Carol Ann DuffyCarol Ann DuffyDamaging cuts to arts funding by the government have been described as “totally barbaric” by Carol Ann Duffy, the 57-year-old first female Poet Laureate who is a star performer at Marlborough’s literary festival on Sunday.

In the swirl of the political party conferences, it is perhaps inevitable that someone born in Glasgow’s Gorbals who describes her upbringing as "left-wing, Catholic, working class", has warned of the danger of slashing grants to arts organisations.

“Not to actively support culture by at the very least giving money to it is the equivalent to burning the Mona Lisa in the Louvre, ”Duffy declared when presenting the 2013 Society of Authors Awards.

In comments that received little publicity as part of the austerity agenda, she said the government appeared “younger and more sassy, with a Prime Minister who plays The Smiths”, but it was proving to be even more damage to the country’s culture than the Tories of the 1980s.

Tourists, she pointed out, knew they were visiting the country of Shakespeare, Wordsworth and JK Rowling” when they came here and, she added: “I think the arts are who we are in Britain.”

Presenting £70,000 to writers in grants from £1,500 to £8,000, the Poet Laureate, who was appointed to the post in 2009 and wrote her first poem tackling the scandal of MPs’ expenses, said these were tiny sums of money.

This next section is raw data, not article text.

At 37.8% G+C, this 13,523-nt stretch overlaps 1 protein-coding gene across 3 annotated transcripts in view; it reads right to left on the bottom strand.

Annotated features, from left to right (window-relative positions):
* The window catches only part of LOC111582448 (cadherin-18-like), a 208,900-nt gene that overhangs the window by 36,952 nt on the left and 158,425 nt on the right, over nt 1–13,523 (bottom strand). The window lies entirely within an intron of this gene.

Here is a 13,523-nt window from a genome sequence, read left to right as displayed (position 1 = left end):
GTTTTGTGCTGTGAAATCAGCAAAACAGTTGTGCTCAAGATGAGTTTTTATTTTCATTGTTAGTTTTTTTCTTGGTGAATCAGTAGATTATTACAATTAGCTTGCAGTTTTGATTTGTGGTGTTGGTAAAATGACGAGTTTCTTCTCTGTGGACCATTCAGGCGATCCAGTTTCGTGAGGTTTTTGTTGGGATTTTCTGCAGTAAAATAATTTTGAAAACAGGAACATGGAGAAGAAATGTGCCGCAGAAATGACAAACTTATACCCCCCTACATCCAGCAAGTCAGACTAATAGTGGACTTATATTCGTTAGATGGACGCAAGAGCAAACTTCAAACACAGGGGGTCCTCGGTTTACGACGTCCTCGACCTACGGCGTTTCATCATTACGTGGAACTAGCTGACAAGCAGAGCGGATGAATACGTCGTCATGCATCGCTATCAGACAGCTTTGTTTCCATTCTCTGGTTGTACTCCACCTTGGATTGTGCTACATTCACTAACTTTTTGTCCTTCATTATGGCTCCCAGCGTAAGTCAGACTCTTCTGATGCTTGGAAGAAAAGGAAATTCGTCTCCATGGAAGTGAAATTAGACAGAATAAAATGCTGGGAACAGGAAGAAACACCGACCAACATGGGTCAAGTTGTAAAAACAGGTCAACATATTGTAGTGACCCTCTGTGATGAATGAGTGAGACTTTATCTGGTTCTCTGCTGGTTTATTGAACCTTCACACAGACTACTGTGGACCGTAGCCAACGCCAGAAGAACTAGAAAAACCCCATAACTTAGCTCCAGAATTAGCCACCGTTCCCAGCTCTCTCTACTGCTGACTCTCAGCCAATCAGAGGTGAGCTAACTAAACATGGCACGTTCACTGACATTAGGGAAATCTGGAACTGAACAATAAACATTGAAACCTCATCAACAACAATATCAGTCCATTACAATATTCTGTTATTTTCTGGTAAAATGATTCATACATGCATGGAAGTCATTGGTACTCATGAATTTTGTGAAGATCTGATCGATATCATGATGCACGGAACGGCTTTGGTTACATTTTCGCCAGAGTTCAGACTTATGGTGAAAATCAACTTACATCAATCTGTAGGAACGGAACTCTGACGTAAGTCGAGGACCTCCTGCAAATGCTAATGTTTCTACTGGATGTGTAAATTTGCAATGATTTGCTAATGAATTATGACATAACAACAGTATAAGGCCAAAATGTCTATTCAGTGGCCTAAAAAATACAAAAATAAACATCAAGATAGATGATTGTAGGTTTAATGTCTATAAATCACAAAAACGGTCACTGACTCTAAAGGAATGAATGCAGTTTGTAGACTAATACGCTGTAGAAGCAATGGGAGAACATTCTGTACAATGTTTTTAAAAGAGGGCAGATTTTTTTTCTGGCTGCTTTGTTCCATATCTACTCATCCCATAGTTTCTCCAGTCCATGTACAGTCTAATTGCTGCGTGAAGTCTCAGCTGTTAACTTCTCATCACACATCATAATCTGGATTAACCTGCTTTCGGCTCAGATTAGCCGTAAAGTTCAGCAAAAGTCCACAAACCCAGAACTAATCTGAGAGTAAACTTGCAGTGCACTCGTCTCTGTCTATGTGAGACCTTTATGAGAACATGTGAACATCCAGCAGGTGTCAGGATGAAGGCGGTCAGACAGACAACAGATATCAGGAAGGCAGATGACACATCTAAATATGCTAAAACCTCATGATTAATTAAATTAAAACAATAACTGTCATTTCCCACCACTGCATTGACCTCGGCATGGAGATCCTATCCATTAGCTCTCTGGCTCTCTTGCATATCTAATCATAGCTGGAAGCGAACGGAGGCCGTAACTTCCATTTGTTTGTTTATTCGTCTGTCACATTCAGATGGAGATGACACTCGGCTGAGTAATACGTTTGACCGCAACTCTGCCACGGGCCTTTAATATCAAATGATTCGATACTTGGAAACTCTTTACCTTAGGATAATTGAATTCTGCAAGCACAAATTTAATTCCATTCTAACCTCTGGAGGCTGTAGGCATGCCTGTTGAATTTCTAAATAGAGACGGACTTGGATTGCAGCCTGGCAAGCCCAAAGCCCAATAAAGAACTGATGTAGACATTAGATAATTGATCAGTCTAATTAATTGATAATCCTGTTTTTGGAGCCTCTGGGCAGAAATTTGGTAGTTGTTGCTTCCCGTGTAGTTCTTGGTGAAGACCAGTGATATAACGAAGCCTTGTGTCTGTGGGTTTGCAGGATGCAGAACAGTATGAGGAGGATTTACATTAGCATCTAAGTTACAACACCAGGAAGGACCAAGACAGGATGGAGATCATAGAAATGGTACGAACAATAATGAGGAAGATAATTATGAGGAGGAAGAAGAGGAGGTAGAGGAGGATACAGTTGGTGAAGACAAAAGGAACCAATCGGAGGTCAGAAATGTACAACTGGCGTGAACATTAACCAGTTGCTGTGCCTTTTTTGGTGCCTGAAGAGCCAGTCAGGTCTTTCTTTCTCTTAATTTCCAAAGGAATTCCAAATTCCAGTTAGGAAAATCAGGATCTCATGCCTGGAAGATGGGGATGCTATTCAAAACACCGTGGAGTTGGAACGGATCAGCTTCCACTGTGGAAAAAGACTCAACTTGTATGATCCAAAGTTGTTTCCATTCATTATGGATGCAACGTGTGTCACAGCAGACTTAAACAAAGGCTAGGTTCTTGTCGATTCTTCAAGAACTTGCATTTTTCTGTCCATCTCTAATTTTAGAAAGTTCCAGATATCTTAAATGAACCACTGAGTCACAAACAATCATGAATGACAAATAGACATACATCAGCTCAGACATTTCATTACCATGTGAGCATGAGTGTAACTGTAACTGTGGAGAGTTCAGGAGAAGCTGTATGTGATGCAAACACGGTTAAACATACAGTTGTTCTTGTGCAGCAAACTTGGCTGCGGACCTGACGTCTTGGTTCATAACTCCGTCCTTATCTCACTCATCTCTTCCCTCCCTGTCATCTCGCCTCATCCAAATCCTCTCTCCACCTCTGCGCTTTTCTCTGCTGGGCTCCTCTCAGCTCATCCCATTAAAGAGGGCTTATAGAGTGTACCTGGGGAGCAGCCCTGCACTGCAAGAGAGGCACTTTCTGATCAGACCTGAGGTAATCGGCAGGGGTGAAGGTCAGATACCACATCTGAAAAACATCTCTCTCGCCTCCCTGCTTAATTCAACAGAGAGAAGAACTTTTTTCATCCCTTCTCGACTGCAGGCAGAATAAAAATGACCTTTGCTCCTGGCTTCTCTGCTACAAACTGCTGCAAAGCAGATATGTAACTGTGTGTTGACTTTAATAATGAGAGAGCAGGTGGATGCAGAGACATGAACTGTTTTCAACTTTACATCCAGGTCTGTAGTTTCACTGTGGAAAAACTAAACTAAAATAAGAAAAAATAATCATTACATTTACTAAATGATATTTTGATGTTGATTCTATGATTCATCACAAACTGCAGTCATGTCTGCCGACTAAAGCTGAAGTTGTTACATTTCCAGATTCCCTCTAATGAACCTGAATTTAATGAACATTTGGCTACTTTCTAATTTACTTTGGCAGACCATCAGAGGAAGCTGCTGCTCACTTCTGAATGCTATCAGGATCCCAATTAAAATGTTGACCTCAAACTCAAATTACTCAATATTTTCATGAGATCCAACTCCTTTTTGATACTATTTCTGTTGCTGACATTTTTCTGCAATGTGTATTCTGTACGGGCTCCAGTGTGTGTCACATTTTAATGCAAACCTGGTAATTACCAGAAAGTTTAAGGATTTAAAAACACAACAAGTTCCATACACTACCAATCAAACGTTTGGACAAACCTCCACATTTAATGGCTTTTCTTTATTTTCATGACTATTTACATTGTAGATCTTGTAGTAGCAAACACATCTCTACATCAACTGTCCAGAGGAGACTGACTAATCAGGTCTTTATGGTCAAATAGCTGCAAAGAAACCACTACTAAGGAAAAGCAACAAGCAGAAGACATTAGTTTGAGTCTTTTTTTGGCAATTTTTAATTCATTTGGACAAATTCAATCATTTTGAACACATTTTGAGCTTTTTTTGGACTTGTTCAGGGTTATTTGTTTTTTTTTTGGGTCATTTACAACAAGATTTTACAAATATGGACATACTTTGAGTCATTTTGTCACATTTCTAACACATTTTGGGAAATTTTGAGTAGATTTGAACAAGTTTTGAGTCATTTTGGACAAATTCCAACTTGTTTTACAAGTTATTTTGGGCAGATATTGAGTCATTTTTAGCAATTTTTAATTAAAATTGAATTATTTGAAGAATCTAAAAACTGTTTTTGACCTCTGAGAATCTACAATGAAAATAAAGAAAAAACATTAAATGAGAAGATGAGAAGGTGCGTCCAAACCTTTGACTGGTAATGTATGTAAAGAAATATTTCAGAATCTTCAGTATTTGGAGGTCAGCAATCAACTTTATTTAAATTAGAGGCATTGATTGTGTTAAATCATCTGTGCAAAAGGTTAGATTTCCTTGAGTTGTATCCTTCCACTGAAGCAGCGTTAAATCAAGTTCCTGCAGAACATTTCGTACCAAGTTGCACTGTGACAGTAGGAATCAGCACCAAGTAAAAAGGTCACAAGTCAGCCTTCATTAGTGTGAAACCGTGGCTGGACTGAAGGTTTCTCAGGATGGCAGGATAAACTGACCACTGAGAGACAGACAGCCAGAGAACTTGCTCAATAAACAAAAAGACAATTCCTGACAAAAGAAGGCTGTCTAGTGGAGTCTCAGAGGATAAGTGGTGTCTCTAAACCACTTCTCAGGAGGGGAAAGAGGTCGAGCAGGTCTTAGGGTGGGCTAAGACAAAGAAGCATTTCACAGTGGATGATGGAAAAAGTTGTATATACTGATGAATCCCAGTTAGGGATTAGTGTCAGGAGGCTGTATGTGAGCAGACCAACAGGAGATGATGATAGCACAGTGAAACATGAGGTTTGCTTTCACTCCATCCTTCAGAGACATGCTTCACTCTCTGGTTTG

“But the sense of being valued and cared for can be the difference between the books being written or not,” she added.

Culture was a huge contributor to the country’s economy and ought to be safeguarded rather than cut by Culture Secretary Maria Miller. “If not we will have a country full of Tescos and not theatres,” she protested.

Duffy, who believes that poetry is “our national art” and “the music of being human”, was herself the winner of a Scottish Arts Council award for her collection Standing Female Nude in 1985.

Since then she has won the Somerset Maugham Award, the Whitbread Poetry Award, the T.S Eliot Prize, is a Fellow of the Royal Society of Literature and been honoured with a CBE.

Her poems are studied in British schools at GCSE, A-level, and Higher levels. In August 2008, her Education for Leisure, a poem about violence, was removed from the AQA examination board's GCSE poetry anthology, following a complaint about its references to knife crime and a goldfish being flushed down a toilet.

The poem begins, "Today I am going to kill something.  Anything.  /I have had enough of being ignored and today/I am going to play God."  The protagonist kills a fly, then a goldfish.  The budgie panics and the cat hides. It ends with him, or her, leaving the house with a knife. "The pavements glitter suddenly. I touch your arm."

Schools were urged to destroy copies of the unedited anthology, according to newspaper reports, though this was later denied by AQA.

Duffy described the decision ridiculous, insisting: "It's an anti-violence poem.  It is a plea for education rather than violence."

Carol Ann Duffy is appearing at the Literary Festival, sponsored by Brewin Dolphin, at Marlborough College on Sunday (7.30pm).

For tickets phone 01249 701628.